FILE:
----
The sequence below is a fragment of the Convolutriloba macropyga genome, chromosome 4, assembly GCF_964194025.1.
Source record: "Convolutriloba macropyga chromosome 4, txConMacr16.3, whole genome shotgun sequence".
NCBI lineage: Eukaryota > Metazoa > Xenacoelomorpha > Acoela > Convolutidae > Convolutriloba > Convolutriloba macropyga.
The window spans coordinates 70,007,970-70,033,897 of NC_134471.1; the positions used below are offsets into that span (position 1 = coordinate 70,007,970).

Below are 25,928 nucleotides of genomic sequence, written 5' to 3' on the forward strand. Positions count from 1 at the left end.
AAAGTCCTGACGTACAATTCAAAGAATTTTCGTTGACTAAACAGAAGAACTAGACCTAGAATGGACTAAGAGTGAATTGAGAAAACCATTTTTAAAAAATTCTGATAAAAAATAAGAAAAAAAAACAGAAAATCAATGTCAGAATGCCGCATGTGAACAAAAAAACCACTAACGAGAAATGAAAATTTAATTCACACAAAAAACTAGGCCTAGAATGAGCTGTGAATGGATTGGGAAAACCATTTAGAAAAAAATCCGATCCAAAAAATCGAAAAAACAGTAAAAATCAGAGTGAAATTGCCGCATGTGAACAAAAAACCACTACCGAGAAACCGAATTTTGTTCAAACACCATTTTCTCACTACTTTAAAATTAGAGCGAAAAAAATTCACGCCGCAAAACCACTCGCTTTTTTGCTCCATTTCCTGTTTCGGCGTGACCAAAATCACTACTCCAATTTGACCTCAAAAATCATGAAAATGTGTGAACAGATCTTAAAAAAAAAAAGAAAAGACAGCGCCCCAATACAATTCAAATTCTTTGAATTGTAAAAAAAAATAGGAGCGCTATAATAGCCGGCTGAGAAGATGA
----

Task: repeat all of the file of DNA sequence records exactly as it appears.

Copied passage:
The sequence below is a fragment of the Convolutriloba macropyga genome, chromosome 4, assembly GCF_964194025.1.
Source record: "Convolutriloba macropyga chromosome 4, txConMacr16.3, whole genome shotgun sequence".
NCBI lineage: Eukaryota > Metazoa > Xenacoelomorpha > Acoela > Convolutidae > Convolutriloba > Convolutriloba macropyga.
The window spans coordinates 70,007,970-70,033,897 of NC_134471.1; the positions used below are offsets into that span (position 1 = coordinate 70,007,970).

Below are 25,928 nucleotides of genomic sequence, written 5' to 3' on the forward strand. Positions count from 1 at the left end.
AAAGTCCTGACGTACAATTCAAAGAATTTTCGTTGACTAAACAGAAGAACTAGACCTAGAATGGACTAAGAGTGAATTGAGAAAACCATTTTTAAAAAATTCTGATAAAAAATAAGAAAAAAAAACAGAAAATCAATGTCAGAATGCCGCATGTGAACAAAAAAACCACTAACGAGAAATGAAAATTTAATTCACACAAAAAACTAGGCCTAGAATGAGCTGTGAATGGATTGGGAAAACCATTTAGAAAAAAATCCGATCCAAAAAATCGAAAAAACAGTAAAAATCAGAGTGAAATTGCCGCATGTGAACAAAAAACCACTACCGAGAAACCGAATTTTGTTCAAACACCATTTTCTCACTACTTTAAAATTAGAGCGAAAAAAATTCACGCCGCAAAACCACTCGCTTTTTTGCTCCATTTCCTGTTTCGGCGTGACCAAAATCACTACTCCAATTTGACCTCAAAAATCATGAAAATGTGTGAACAGATCTTAAAAAAAAAAAGAAAAGACAGCGCCCCAATACAATTCAAATTCTTTGAATTGTAAAAAAAAATAGGAGCGCTATAATAGCCGGCTGAGAAGATGA